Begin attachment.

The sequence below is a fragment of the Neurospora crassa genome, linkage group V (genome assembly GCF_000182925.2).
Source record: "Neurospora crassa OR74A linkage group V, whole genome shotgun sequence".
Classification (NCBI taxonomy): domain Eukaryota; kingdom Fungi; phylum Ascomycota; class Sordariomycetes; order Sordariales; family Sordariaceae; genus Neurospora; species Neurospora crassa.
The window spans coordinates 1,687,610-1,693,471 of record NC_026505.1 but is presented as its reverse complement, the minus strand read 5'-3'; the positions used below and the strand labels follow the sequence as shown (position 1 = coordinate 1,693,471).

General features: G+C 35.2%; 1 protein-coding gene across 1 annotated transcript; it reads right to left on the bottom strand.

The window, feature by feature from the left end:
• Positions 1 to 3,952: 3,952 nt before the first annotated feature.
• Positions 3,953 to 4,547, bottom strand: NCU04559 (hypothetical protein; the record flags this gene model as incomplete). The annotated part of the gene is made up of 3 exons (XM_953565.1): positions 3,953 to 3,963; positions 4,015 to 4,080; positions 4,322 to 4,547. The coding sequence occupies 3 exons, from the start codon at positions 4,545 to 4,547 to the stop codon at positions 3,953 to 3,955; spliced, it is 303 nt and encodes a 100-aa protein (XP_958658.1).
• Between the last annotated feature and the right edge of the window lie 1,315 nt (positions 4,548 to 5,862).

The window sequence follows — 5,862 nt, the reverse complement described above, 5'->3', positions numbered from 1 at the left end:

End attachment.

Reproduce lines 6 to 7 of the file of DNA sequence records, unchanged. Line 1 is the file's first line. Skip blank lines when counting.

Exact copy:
The window, feature by feature from the left end:
• Positions 1 to 3,952: 3,952 nt before the first annotated feature.